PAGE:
A social guidance educational film from 1947.
A social guidance educational film from 1947.
A social guidance educational film from 1947.
By Christopher Wink | June 9, 2008 | Newsweek submission
Bill Cosby told me I shouldn’t worry. No one was going to remember anything I said anyway.
In May, I graduated from Temple University in Philadelphia and was honored to address my peers and their families as our student commencement speaker. For my portion, I urged Temple graduates of 2008, in addition to those of the past and those yet to come, to stand by our obligation to leveraging our intellectual capital in the communities that surround the university’s Main Campus in central North Philadelphia.
Temple’s gift is that it is surrounded by neighborhoods that aren’t as near to any other university as large and as influential. I hope my fellow graduates and I remember and forever appreciate that, I said.
Cosby – the seminal 20th-century entertainment icon turned controversial race commentator – addressed my fellow graduates after I did.
“I told Wink,” Cosby said to nearly 10,000 new-alumni and family members. “Wink, don’t give that speech. Nobody’s going to remember a thing you said, Wink.”
He told me something similar before we went on.
“Nobody will even be listening,” he assured me.
Of course, despite what I might want to think, the Cos knew what he was saying.
Each May universities parade big name celebrities, politicians and intellectuals through their graduations to get attention, to display prestige and, perhaps, to make a meaningful experience a memorable day. But we mostly forget who spoke at graduations of the past. These speeches have become routine and predictable. I am not foolish enough to think my seven minutes were anything anyone will remember for very long, if anyone was listening at all. Graduations are full of children and grandparents, lots of people who are there for one face of thousands, not the speeches, not the pomp, not the circumstance. The words of this 22-year-old have likely already been completely forgotten by most.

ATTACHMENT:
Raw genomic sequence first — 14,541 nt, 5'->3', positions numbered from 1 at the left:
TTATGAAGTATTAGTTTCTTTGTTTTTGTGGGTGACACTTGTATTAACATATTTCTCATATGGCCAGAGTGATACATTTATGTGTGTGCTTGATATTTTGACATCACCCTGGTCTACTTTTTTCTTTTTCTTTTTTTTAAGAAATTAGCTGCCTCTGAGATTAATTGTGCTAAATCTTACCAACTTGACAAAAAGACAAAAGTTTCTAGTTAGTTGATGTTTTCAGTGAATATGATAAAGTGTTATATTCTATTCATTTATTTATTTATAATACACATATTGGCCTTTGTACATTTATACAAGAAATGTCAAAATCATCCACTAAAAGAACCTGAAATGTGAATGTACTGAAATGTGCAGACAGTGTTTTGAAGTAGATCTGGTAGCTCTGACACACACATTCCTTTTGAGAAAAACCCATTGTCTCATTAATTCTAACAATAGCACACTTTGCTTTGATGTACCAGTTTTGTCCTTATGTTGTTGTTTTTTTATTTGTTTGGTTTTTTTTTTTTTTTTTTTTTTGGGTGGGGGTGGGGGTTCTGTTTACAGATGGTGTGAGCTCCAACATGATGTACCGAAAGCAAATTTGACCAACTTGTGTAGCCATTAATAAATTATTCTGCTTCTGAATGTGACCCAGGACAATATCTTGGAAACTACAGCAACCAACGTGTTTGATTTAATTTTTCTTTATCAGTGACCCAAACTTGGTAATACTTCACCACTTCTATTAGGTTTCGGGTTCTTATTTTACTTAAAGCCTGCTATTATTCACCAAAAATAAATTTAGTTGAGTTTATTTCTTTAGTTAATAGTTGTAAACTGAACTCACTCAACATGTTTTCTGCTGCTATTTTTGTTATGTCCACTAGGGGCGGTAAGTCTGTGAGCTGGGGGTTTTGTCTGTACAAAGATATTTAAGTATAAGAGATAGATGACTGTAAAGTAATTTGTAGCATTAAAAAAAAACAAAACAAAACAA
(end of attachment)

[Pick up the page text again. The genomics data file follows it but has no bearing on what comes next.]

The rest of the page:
Cosby’s address though was something different for my graduating class.
Bill Cosby was raised in Philadelphia and went to Temple. He is among our best known alumni and a member of our Board of Trustees. What’s more, rather than trot our celebrities or politicians, Cosby was the lone speaker at Temple’s commencements throughout the 1990s through 2003.
But he hadn’t spoken at a university-wide event since August 2004, when he welcomed the Class of 2008 – my class – by promising to be at our graduation four years later if we were there. In the last weeks of my college career, The Temple News, the university’s student newspaper, wrote editorials calling on Cosby to be true to his word. But his publicist didn’t call back, and Temple’s administration had “no official stance.”
Some said the relationship started to fracture after January 2004 allegations that he sexually assaulted a former Temple employee. Some said Cosby’s book tour that featured him critiquing elements of black America didn’t help.
But he showed up, and then he walked into the Liacouras Center – with me at his side – and it sounded like a rock concert – not too bad for a 70-year-old (July 12, 1937). Young faces of every color and background – the hallmark of the self-labeled ‘diversity university’ – dressed in black gowns, draped over each other to stick out digital cameras and cell phones. Bill Cosby and I, preceded and followed by university dignitaries, split the graduates down the middle of our college’s basketball court, thousands of mothers and fathers and aunts and uncles and sisters and brothers and cousins and friends applauding from their feet.